Preserving bone integrity with the appropriate choice of hypoglycemic agents

Fragility fractures are increasingly recognized as a relevant complication of both type 1 and 2 diabetes mellitus (T1DM/T2DM).1 Compared to the general population, T1DM and T2DM patients have a significantly higher fracture risk in both males and females at all ages with the difference increasing further with age.1-3 However, while evidence from both preclinical studies and human clinical trials showed a strong correlation between glucose levels and bone metabolism, hypoglycemic agents could further disturb bone architecture and exaggerate fracture risk.1-7

Professor Paolo Pozzilli, Professor of Endocrinology and Diabetes, Campus Bio-Medico University of Rome, Italy, explained that chronic hyperglycemia can cause oxidative stress, inflammation, production of reactive oxygen species and advanced glycation end products (AGEs) that cause organ damage and reduce bone strength. In particular, the accumulation of AGEs in diabetic bone collagen can reduce bone material properties and increase the susceptibility to fracture.1 Also, both AGEs and hyperglycemia can directly inhibit bone formation via the suppression of osteoblast function.1

In practice, Prof. Pozzilli highlighted that “We have a number of [antidiabetic] drugs that are used which can indeed affect either bone formation or bone resorption.” In particular, the pathogenesis of diabetes can disrupt bone architecture and the choice of hypoglycemic agents is clinically important to avoid further disturbing bone homeostasis (Table 1). Among the many available options, metformin is the most common antidiabetic drug worldwide. Previously, cell culture of the murine pre-osteoblast cell line MC3T3E1 suggested that metformin could enhance osteoblast proliferation through the upregulation of adenosine 5-monophosphate-activated protein kinase (AMPK) and Runt-related transcription factor 2, a regulator of osteoblastic bone formation. At the same time, metformin also reduced bone resorption by modulating the receptor activator of nuclear factor kappa B (RANK)/receptor activator of nuclear factor kappa B ligand (RANKL)/osteoprotegerin pathway in MC3T3E1 cells. Despite the wide adoption of metformin, Prof. Pozzilli commented that further clinical studies would be needed to determine the efficacy of metformin in preventing bone fractures among diabetic patients.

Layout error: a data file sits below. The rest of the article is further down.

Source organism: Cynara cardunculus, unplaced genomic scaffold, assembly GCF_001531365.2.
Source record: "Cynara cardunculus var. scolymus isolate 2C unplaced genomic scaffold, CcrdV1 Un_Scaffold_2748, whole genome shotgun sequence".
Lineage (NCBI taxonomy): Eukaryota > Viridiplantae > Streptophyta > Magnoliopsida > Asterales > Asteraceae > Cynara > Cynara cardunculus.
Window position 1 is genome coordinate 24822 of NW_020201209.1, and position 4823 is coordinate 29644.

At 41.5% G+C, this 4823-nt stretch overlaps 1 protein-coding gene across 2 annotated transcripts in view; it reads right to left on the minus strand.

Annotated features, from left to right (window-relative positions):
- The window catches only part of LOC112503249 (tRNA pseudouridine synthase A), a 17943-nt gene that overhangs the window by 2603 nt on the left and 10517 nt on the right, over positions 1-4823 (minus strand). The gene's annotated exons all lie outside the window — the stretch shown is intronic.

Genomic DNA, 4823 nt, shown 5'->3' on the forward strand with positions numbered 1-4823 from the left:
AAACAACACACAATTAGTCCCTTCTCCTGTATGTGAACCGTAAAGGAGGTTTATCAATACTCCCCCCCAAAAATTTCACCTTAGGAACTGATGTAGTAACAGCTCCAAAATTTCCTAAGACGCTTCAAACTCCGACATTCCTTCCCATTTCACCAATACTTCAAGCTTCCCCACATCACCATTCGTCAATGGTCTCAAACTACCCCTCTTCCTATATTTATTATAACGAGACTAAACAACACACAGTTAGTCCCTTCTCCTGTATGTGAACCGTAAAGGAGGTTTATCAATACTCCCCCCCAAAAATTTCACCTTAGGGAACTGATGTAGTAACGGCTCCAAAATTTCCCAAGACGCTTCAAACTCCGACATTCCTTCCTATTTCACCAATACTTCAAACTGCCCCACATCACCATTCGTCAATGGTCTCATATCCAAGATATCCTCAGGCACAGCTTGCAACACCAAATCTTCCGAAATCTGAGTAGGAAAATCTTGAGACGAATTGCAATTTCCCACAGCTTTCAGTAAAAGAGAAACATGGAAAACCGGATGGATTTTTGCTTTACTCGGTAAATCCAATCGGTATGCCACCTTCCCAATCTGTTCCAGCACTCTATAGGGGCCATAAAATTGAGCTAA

Other than metformin, antidiabetic agents include sulfonylureas, incretin agents and insulin are also available for treating diabetes. In an earlier study, glimepiride, a third-generation sulfonylurea, was shown to upregulate the phosphoinositide-3-kinase (PI3K)/Atk pathway in rat osteoblasts which increased the proliferation and differentiation of blast cells. However, further data to support the effect of sulfonylureas on bone metabolism is limited and more studies would be required to confirm the underlying mechanism. On the other hand, incretin agents such as glucagon-like peptide 1 (GLP-1) analogue could increase bone formation and reduce bone resorption while dipeptidyl peptidase-4 (DPP4) inhibitors may affect the bone metabolism and impair the bone quality (i.e., trabecular architecture) as shown in DPP4-knockdown diabetic mice.8

While insulin has an anabolic effect on bone and may improve bone formation, both preclinical and clinical evidence suggested that the insulin sensitizer thiazolidinedione is associated with an increased risk of fracture. In fact, treatment of Wistar rats with the thiazolidinedione rosiglitazone revealed significant increase of fat marrow volume and extended bone erosion by week 12, attributed to the increased proliferation of osteoclasts leading to the active breakdown of osteocytes.8

Sodium glucose co-transporters 2 inhibitor (SGLT2i) is a new class of hypoglycemic drug with limited studies suggesting neutral or beneficial effect on bone architecture. In murine models, exposure to the SGLT2i dapagliflozin resulted in increased tissue mineralization and trabecular bone accretion without a reduction in bone mineral density.8 Notably, Prof. Pozzolli highlighted that the long-term use of dapagliflozin for two years in T2DM patients did not result in any significant change in bone turnover biomarkers.8 Similarly, bone resorption markers including parathyroid hormones remained unchanged following the treatment of animals using another SGLT2i canagliflozin.8 When considering antidiabetic treatment, Prof. Pozzilli concluded that hypoglycemic agent SGLT2i does not appear to affect the bone resorption or formation, supporting its benefit on bone architecture.

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